The Best Mileage Programs Are Close to Home

On Frequent Flyer Miles
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Editor's Note: This story was originally published on August 7, 2007. To see the most recent SmarterTravel articles on related topics, please click on any of the following links: frequent flyer, mileage earning, mileage redemption, On Frequent Flyer Miles, Tim Winship.

Mileage junkies are a notoriously calculating bunch. They're forever seeking out new ways to earn miles and maximize the value of those miles when redeeming them.

One potential strategy involves looking beyond the borders of one's own country, in search of better value in mileage programs operated by foreign airlines. In looking for better deals overseas, the assumption is that non-U.S. carriers march to a different (and more generous) drummer. The truth, though, is that the best loyalty program for you is most likely found in your own backyard.

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Different strategies

For context, let's look back at the history of frequent flyer programs.

Today's loyalty programs trace their roots to 1981, when American introduced the AAdvantage program. It was one of a slew of marketing innovations in response to the deregulation of commercial aviation in the late 1970s.

Initially, non-U.S. carriers were in no hurry to roll out loyalty programs of their own. Outside the U.S., airline executives were ambivalent about, if not hostile toward, mileage programs. At the time, airline marketing consisted of soft-focus beauty shots of an alluring flight attendant serving a sumptuous meal to a coddled traveler reclining in an impossibly cushy seat. The idea of promoting an airline using rebates, or bribes, seemed downright tacky.

But the size of the American market made it a crucial one, and foreign airlines could not ignore the effects of the new loyalty schemes. Not only did these carriers lose American customers to mileage programs, they soon realized their own customers were also enrolling in the programs of U.S. airlines.

Forced by the undeniable success of the American programs, foreign carriers reluctantly began rolling out their own programs. Their ambivalence showed. They often restricted mileage earning to more expensive fares, reasoning that cheap tickets were sufficient to lure price-sensitive travelers. They also set award levels somewhat higher than in U.S. programs.

In short, there was a period during which American programs were more generous than those in Europe, Asia, and elsewhere. That disparity created an incentive for travelers residing in those regions to participate in U.S.-based programs, rather than programs operated by the airlines based in their own countries.

But in a competitive global marketplace, such disparities are bound to be short-lived. For the same reason that overseas carriers were forced to operate their own programs in the first place, they eventually revised their policies to more closely resemble those of American programs.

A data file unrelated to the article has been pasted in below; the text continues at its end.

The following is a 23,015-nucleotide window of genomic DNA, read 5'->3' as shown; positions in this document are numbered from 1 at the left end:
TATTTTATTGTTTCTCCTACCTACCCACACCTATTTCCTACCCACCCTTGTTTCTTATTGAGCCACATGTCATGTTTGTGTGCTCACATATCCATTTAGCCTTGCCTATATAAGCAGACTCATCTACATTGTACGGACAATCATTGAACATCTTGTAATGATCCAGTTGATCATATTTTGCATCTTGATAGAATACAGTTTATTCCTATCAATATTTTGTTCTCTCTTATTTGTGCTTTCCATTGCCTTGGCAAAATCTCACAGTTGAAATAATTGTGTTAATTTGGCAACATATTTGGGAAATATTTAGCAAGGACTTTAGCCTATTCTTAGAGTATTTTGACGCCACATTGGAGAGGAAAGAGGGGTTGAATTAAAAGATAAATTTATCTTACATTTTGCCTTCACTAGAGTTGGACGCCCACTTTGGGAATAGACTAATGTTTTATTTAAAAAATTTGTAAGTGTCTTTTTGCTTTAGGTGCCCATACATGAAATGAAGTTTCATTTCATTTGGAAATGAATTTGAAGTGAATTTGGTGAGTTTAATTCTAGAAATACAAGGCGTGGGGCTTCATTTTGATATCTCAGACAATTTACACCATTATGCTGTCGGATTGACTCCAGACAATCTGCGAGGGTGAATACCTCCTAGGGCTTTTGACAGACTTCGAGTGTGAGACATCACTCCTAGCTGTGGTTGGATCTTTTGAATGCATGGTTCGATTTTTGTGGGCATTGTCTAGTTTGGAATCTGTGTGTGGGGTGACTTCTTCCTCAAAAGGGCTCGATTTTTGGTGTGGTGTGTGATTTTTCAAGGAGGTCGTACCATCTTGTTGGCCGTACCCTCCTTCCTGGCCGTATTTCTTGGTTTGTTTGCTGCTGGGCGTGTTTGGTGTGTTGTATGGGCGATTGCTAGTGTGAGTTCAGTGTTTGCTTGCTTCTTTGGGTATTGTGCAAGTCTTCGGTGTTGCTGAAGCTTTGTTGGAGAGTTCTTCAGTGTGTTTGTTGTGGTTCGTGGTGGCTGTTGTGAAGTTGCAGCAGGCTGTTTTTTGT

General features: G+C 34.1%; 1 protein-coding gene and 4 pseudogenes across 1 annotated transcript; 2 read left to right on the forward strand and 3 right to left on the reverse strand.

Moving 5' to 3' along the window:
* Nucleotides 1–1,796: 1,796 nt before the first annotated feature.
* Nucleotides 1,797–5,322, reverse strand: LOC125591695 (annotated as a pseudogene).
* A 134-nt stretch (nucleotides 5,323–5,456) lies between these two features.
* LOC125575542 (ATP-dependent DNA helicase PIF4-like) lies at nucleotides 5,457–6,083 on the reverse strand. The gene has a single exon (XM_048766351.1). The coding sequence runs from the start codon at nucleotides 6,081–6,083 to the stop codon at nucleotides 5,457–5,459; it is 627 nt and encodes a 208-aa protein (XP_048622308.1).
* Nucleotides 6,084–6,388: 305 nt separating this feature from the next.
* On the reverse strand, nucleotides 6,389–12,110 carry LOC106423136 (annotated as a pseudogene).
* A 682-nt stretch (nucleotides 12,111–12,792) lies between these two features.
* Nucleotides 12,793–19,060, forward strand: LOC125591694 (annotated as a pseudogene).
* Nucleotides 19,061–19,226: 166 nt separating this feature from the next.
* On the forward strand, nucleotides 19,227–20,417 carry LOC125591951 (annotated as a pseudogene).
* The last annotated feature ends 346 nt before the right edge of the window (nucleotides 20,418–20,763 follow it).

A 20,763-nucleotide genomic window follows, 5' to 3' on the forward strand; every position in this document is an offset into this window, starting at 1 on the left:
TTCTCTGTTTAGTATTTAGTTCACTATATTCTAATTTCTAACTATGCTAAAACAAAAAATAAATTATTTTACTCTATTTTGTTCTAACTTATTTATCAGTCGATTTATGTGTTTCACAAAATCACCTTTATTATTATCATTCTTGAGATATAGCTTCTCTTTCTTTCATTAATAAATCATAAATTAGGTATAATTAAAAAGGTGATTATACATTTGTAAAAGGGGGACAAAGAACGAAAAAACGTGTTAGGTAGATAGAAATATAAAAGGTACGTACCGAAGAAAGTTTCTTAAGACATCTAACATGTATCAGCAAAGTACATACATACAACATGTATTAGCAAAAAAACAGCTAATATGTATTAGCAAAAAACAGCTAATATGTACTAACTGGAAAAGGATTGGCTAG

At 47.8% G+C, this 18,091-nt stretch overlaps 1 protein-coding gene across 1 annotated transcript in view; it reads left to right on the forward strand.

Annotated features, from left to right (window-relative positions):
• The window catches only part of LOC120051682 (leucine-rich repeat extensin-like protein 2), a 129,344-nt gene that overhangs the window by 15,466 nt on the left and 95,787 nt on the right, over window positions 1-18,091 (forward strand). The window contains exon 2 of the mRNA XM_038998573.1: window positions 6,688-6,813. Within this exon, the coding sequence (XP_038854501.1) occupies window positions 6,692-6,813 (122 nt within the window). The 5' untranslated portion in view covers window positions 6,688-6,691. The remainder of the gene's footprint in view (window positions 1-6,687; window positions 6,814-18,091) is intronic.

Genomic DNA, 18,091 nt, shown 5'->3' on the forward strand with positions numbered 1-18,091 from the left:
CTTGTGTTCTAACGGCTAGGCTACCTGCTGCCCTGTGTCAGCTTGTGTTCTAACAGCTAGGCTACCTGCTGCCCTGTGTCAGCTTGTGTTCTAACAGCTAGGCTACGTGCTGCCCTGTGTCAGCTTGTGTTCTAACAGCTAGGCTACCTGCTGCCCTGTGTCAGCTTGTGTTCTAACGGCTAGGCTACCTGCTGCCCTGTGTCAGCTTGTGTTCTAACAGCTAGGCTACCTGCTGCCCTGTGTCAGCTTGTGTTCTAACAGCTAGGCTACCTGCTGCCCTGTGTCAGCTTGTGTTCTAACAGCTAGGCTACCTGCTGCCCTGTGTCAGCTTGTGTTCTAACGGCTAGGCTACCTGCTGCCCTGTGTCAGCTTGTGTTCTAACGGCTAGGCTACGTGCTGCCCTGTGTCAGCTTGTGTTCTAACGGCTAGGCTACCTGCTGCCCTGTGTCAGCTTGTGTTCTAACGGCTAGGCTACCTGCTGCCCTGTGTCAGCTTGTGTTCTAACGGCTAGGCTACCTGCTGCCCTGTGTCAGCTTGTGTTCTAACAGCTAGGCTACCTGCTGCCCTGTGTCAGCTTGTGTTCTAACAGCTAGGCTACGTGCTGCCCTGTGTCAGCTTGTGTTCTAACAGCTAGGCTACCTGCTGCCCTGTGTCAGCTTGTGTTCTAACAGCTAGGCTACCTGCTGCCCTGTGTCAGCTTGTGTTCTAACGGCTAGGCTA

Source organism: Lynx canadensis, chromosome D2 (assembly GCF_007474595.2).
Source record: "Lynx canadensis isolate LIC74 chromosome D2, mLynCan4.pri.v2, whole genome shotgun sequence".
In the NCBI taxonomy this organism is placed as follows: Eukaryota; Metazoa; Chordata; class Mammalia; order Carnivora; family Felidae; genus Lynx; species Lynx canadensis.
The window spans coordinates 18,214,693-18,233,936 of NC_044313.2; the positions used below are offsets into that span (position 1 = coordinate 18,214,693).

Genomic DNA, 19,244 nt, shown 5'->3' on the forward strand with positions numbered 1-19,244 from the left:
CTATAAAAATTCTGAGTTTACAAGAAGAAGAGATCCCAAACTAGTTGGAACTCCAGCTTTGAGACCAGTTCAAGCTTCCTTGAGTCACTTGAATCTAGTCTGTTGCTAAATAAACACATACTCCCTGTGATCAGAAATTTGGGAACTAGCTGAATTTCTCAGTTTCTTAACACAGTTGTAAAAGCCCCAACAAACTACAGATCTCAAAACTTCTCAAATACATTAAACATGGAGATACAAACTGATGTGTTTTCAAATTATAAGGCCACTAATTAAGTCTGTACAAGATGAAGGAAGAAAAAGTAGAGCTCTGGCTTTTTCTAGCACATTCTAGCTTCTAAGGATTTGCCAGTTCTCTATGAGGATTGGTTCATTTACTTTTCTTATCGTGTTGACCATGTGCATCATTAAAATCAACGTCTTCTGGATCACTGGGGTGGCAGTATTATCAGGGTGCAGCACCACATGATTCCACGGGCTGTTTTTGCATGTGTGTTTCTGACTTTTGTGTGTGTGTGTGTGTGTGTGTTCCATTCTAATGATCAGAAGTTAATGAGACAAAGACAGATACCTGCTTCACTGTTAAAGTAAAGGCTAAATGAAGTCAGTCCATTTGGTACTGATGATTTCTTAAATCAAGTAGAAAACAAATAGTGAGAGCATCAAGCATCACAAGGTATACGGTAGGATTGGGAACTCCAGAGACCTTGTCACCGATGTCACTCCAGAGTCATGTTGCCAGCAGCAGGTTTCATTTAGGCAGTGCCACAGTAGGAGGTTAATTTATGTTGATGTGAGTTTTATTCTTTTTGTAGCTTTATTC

Today there is little difference between the earning or redemption rates of U.S. programs and their counterparts in other parts of the world.

Think globally, act locally

If earning rates and award levels are comparable whether the program is based in the U.K., Jordan, Japan, Peru, or the U.S., why choose one over the others?

Program managers know their programs can't be all things to all people, so their primary focus will always be on catering to the interests of home-country customers. To do that, they tailor their programs to meet the needs of the local market first and citizens of other countries second.

Specifically, airlines typically populate their programs with country-specific partner companies. While many programs may have similar lineups of participating airlines and hotel chains at their core, they will differ at the margins, offering earning and redemption options geared toward residents of particular countries.

For example, members of British Airways' Executive Club can earn miles for shopping at U.K.-based Tesco retailers. That's nice, if you live in London. Similarly, members of United's Mileage Plus can earn miles when shopping at Safeway stores, which is of no help whatsoever to a Londoner.

For the local market, the local program rules.

There's no place like home

At least where frequent flyer miles are concerned, U.S.-based travelers have it best.

Because the U.S. market for travel is so large, and the competition so intense, American consumers enjoy a wealth of mileage program choices. The largest of those programs are by far the largest in the world, offering participants more opportunities to earn and redeem miles than programs based anywhere else.

When it comes to earning miles, Americans need look no further than the programs of their hometown airlines.

 
 
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